Has someone taken out an AVO against you? Or do you feel threatened and in fear of someone, and you’re considering taking out an AVO against them? Apprehended Violence Orders (AVOS) don’t constitute a criminal conviction, but they should be taken seriously as breaching the terms can lead to serious consequences.
What is an AVO?
An AVO is a court issued order taken out by one person against another. AVOs are intended to protect someone who might be vulnerable and at risk of harassment, intimidation or violence from another person. An AVO restricts the behaviour of the defendant towards the person in need of protection (PINOP), so that the defendant can’t go within a certain distance of them or their place of residence, or contact them. An AVO can also cover the PINOP’s dependants and close family members where necessary.
How do I get an AVO?
If you have a genuine reason to fear harassment, violence or intimidation from another person you can apply for an AVO privately at your local court. In certain circumstances, the police may apply for one on your behalf. This mostly happens in situations where domestic violence is suspected. In these cases, the police have the authority to apply for an AVO on your behalf, even if you don’t want one.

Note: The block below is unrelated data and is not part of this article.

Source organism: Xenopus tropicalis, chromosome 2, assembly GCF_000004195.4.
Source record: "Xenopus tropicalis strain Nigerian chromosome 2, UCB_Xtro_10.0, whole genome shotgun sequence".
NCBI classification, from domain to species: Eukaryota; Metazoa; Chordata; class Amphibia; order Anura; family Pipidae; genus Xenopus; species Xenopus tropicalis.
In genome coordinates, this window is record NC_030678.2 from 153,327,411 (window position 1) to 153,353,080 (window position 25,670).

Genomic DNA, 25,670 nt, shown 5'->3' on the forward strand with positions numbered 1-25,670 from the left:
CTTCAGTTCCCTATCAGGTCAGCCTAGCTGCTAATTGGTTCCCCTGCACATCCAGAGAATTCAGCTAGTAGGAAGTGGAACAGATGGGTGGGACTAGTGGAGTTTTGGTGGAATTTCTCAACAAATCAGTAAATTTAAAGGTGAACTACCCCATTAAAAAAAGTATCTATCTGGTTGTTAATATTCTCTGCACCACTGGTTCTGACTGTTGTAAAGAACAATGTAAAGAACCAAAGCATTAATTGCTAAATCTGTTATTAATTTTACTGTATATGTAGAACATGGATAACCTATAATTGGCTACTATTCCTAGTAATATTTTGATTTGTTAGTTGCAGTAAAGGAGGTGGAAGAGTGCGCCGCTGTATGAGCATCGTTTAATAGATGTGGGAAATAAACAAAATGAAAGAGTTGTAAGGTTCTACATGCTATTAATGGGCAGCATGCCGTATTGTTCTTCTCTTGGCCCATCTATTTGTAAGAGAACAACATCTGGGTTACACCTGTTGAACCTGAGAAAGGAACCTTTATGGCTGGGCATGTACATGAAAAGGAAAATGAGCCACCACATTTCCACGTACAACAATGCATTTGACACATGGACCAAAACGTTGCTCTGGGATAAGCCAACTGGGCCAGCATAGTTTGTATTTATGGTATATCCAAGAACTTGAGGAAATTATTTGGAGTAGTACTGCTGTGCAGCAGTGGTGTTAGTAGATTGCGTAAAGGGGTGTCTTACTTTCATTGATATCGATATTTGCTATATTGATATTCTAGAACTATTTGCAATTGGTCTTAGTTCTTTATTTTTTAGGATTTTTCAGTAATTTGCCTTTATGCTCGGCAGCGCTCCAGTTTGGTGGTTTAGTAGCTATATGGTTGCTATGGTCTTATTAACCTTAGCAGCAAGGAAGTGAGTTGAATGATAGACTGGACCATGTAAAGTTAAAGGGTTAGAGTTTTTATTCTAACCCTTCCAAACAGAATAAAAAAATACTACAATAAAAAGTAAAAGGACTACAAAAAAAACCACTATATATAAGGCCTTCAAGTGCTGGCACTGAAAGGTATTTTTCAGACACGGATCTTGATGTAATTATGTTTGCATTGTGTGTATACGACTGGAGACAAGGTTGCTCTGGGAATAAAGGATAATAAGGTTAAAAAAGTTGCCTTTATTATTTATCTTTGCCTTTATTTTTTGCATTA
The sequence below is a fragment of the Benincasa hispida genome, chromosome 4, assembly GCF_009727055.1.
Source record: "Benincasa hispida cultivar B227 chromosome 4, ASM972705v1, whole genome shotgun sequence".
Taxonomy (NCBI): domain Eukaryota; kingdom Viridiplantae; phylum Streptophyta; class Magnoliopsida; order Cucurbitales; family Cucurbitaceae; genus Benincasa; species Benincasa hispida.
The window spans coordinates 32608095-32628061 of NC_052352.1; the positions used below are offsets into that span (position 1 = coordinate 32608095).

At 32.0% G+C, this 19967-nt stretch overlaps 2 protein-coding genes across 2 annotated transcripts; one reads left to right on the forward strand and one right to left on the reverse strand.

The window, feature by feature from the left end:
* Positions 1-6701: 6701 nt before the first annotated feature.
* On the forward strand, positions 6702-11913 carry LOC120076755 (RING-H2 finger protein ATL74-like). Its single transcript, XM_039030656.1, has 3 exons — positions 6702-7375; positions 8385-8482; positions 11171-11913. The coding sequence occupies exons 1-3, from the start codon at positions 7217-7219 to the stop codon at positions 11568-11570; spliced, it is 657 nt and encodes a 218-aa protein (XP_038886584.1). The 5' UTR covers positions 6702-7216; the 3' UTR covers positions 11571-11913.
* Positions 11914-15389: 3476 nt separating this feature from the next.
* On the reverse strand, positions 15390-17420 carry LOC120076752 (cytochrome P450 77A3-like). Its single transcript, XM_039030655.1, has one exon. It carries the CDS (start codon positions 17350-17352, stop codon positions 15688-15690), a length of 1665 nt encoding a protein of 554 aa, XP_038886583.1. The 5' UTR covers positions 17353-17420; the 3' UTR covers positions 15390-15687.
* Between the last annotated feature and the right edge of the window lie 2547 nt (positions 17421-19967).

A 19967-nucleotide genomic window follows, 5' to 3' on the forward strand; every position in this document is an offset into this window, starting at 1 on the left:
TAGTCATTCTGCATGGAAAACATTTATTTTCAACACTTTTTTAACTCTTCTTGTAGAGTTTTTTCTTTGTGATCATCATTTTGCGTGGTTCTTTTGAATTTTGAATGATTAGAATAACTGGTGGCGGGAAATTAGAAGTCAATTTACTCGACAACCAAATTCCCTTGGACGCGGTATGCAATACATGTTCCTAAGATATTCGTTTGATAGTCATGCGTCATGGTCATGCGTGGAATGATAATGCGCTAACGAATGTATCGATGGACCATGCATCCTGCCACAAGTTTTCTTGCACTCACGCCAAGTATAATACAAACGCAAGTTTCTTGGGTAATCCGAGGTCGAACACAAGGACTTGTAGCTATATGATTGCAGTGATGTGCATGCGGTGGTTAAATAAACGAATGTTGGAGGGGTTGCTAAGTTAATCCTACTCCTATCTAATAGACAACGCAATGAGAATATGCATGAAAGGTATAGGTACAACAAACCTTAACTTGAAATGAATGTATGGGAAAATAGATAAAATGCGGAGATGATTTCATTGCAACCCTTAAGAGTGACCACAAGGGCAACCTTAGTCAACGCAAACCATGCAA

If you decide to take out a private AVO, you will need to speak to staff at your local court. They will help you fill out the application and give you a court date for when the matter will be dealt with. The police will then serve the defendant with the application and court appearance date. If you are successful in court, the AVO will be granted.
What should I do if I have been served with an AVO?
If you have been served with an AVO you have two options. You can either agree to the terms of the AVO, which doesn’t mean you admit to any allegations contained within it, or you can contest the AVO on your court date. If you are unsure what to do, it is best to contact a lawyer who can advise you on the consequences of having an AVO against you. You may also be served with an interim AVO before the matter is dealt with and finalised. You have to make sure you understand and abide by the terms of the order, whether interim or not, or you could end up with a criminal conviction.
Are AVOs serious enough to send someone to jail?
An AVO by itself is not a criminal conviction. If you have been served with an AVO, you will be required to surrender any firearms you have in your possession, and you won’t be able to apply for a firearms licence for 10 years after the expiry of the AVO.
Breaching the terms of an AVO is a criminal offence, however, and you could end up with a conviction and potentially a jail term if you don’t abide by the terms of the order. If you have been served with an AVO, make sure you fully understand what you are and aren’t allowed to do, and if you aren’t sure, speak to a lawyer.